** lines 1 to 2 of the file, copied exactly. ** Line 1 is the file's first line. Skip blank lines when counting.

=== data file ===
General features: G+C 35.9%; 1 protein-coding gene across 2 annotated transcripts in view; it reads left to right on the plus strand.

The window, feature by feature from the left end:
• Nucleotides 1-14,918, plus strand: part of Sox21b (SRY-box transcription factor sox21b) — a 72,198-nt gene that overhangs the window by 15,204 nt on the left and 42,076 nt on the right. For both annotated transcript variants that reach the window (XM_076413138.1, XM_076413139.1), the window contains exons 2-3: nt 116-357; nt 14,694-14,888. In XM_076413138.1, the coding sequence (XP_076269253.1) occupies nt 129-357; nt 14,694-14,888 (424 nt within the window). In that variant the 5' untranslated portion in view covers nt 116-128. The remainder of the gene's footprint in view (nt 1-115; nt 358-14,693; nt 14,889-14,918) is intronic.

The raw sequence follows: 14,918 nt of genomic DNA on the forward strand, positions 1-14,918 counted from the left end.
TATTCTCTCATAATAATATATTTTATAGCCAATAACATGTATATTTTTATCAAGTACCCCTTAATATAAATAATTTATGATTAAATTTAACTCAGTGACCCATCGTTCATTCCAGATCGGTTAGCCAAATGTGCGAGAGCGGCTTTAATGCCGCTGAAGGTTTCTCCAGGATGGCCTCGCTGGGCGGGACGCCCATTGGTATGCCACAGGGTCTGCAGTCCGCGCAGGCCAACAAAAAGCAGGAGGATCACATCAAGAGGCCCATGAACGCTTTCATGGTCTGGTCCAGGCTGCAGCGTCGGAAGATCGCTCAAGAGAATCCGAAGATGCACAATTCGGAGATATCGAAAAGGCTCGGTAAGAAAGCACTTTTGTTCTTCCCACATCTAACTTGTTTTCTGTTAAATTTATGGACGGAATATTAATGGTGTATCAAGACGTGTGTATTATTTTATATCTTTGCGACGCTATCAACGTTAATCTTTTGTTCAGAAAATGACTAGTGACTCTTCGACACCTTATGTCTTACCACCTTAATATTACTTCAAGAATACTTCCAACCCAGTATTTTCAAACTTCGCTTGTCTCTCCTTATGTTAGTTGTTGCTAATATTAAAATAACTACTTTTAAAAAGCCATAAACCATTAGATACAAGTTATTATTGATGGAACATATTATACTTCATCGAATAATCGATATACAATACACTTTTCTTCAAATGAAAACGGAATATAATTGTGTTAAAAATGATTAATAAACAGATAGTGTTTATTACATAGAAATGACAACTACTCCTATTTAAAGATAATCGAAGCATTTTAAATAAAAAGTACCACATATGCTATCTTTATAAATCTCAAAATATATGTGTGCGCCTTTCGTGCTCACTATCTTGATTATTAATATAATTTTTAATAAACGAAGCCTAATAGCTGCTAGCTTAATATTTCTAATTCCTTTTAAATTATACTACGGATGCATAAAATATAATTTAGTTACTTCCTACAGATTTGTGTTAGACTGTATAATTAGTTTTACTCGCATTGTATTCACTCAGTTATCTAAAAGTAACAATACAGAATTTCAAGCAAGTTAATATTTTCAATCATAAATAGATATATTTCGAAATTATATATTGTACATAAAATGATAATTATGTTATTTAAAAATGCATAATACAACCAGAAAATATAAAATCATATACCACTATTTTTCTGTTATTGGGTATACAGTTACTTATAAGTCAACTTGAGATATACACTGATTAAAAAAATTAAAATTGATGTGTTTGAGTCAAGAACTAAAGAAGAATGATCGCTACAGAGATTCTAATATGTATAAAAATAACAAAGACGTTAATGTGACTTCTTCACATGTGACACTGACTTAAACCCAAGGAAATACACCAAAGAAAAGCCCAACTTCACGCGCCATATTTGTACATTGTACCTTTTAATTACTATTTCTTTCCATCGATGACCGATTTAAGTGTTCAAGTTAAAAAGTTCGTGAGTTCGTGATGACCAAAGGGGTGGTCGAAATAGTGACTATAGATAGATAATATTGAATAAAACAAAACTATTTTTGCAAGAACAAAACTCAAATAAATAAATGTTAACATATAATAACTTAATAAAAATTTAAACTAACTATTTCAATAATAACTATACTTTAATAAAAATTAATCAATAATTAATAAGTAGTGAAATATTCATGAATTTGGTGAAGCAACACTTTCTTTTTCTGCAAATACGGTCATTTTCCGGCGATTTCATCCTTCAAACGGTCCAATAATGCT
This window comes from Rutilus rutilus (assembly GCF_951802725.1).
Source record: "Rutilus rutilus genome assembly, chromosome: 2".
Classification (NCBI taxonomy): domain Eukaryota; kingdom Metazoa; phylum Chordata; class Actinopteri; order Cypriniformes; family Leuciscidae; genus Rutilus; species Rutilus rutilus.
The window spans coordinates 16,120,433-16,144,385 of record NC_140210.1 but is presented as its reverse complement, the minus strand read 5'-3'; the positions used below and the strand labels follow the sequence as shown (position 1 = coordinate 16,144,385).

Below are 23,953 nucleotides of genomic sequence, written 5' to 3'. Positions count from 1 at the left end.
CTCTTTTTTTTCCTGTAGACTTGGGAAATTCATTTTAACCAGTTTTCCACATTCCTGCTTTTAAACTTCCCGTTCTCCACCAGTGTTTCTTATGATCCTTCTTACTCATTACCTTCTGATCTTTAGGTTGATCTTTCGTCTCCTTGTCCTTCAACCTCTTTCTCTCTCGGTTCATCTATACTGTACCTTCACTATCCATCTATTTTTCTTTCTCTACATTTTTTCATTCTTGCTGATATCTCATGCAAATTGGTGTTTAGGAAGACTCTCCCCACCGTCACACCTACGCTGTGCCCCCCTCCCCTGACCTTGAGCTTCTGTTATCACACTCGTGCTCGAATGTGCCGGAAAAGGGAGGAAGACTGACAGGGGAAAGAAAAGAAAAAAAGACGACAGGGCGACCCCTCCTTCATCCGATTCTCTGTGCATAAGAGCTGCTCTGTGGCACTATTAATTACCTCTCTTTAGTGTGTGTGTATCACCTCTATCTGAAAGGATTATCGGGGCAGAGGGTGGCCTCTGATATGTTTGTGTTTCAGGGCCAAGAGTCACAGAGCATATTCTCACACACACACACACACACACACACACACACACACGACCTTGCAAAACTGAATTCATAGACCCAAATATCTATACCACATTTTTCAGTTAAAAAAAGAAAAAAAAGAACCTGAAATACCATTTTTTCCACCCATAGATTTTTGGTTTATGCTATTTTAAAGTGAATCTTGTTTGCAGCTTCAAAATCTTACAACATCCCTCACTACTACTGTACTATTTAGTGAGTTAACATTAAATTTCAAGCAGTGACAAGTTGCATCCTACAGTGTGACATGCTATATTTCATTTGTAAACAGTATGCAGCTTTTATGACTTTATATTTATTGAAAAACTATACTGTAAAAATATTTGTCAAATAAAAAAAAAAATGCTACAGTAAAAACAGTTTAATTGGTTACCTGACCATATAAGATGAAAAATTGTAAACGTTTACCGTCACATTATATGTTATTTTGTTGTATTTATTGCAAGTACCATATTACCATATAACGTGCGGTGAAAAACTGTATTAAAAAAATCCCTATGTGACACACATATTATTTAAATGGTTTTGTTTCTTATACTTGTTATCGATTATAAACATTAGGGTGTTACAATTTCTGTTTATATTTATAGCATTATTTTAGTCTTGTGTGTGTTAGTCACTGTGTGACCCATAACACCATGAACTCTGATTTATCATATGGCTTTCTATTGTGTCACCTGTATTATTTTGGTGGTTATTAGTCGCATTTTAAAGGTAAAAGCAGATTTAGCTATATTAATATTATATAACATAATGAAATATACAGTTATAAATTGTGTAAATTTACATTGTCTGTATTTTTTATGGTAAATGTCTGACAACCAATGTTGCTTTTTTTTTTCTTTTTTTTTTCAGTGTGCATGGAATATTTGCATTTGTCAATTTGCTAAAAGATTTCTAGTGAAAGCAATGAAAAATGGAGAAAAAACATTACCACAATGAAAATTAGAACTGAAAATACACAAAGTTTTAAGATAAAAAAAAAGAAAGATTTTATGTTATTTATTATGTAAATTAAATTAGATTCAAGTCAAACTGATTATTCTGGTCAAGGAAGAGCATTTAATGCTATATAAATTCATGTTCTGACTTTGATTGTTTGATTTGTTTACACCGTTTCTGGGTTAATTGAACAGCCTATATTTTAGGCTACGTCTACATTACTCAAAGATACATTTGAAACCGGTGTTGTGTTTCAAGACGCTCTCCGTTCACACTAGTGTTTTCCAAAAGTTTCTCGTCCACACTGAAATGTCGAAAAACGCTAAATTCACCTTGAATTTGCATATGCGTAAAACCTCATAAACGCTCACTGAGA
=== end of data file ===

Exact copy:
General features: G+C 35.9%; 1 protein-coding gene across 2 annotated transcripts in view; it reads left to right on the plus strand.

The window, feature by feature from the left end: